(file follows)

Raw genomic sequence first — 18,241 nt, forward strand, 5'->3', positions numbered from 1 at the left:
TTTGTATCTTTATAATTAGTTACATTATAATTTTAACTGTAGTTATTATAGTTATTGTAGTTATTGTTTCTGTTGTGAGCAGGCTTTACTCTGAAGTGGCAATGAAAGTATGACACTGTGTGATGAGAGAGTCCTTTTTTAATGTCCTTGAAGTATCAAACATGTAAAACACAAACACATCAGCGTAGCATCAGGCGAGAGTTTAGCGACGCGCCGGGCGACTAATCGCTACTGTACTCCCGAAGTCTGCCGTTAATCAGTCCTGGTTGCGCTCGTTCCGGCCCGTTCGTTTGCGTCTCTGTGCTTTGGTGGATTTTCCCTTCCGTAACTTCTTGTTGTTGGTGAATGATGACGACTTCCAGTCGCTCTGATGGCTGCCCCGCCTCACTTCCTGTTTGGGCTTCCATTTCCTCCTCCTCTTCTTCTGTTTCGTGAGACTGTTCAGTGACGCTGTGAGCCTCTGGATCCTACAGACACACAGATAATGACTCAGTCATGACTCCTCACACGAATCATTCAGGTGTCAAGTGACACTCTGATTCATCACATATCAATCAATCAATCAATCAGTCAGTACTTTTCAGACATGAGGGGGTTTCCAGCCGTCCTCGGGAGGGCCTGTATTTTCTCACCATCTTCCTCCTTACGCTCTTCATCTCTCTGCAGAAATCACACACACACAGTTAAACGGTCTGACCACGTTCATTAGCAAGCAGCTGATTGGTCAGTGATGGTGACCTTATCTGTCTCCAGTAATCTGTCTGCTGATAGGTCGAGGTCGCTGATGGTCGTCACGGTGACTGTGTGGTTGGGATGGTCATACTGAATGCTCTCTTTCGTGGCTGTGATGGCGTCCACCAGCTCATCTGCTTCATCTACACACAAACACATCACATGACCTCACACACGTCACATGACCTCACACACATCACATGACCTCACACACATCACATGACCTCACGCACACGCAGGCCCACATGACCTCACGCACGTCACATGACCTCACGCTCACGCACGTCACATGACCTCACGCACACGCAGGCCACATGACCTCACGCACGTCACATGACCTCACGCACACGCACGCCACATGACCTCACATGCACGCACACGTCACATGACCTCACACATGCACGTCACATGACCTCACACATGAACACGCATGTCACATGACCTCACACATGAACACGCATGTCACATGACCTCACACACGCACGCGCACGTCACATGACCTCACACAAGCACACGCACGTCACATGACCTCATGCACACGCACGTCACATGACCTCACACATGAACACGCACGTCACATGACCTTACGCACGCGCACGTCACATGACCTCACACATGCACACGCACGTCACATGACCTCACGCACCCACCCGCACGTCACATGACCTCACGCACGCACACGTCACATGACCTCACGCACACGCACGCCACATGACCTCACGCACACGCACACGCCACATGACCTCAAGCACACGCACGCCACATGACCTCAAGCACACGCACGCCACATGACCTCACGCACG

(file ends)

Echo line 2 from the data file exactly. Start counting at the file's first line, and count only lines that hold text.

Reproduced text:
TTTGTATCTTTATAATTAGTTACATTATAATTTTAACTGTAGTTATTATAGTTATTGTAGTTATTGTTTCTGTTGTGAGCAGGCTTTACTCTGAAGTGGCAATGAAAGTATGACACTGTGTGATGAGAGAGTCCTTTTTTAATGTCCTTGAAGTATCAAACATGTAAAACACAAACACATCAGCGTAGCATCAGGCGAGAGTTTAGCGACGCGCCGGGCGACTAATCGCTACTGTACTCCCGAAGTCTGCCGTTAATCAGTCCTGGTTGCGCTCGTTCCGGCCCGTTCGTTTGCGTCTCTGTGCTTTGGTGGATTTTCCCTTCCGTAACTTCTTGTTGTTGGTGAATGATGACGACTTCCAGTCGCTCTGATGGCTGCCCCGCCTCACTTCCTGTTTGGGCTTCCATTTCCTCCTCCTCTTCTTCTGTTTCGTGAGACTGTTCAGTGACGCTGTGAGCCTCTGGATCCTACAGACACACAGATAATGACTCAGTCATGACTCCTCACACGAATCATTCAGGTGTCAAGTGACACTCTGATTCATCACATATCAATCAATCAATCAATCAGTCAGTACTTTTCAGACATGAGGGGGTTTCCAGCCGTCCTCGGGAGGGCCTGTATTTTCTCACCATCTTCCTCCTTACGCTCTTCATCTCTCTGCAGAAATCACACACACACAGTTAAACGGTCTGACCACGTTCATTAGCAAGCAGCTGATTGGTCAGTGATGGTGACCTTATCTGTCTCCAGTAATCTGTCTGCTGATAGGTCGAGGTCGCTGATGGTCGTCACGGTGACTGTGTGGTTGGGATGGTCATACTGAATGCTCTCTTTCGTGGCTGTGATGGCGTCCACCAGCTCATCTGCTTCATCTACACACAAACACATCACATGACCTCACACACGTCACATGACCTCACACACATCACATGACCTCACACACATCACATGACCTCACGCACACGCAGGCCCACATGACCTCACGCACGTCACATGACCTCACGCTCACGCACGTCACATGACCTCACGCACACGCAGGCCACATGACCTCACGCACGTCACATGACCTCACGCACACGCACGCCACATGACCTCACATGCACGCACACGTCACATGACCTCACACATGCACGTCACATGACCTCACACATGAACACGCATGTCACATGACCTCACACATGAACACGCATGTCACATGACCTCACACACGCACGCGCACGTCACATGACCTCACACAAGCACACGCACGTCACATGACCTCATGCACACGCACGTCACATGACCTCACACATGAACACGCACGTCACATGACCTTACGCACGCGCACGTCACATGACCTCACACATGCACACGCACGTCACATGACCTCACGCACCCACCCGCACGTCACATGACCTCACGCACGCACACGTCACATGACCTCACGCACACGCACGCCACATGACCTCACGCACACGCACACGCCACATGACCTCAAGCACACGCACGCCACATGACCTCAAGCACACGCACGCCACATGACCTCACGCACG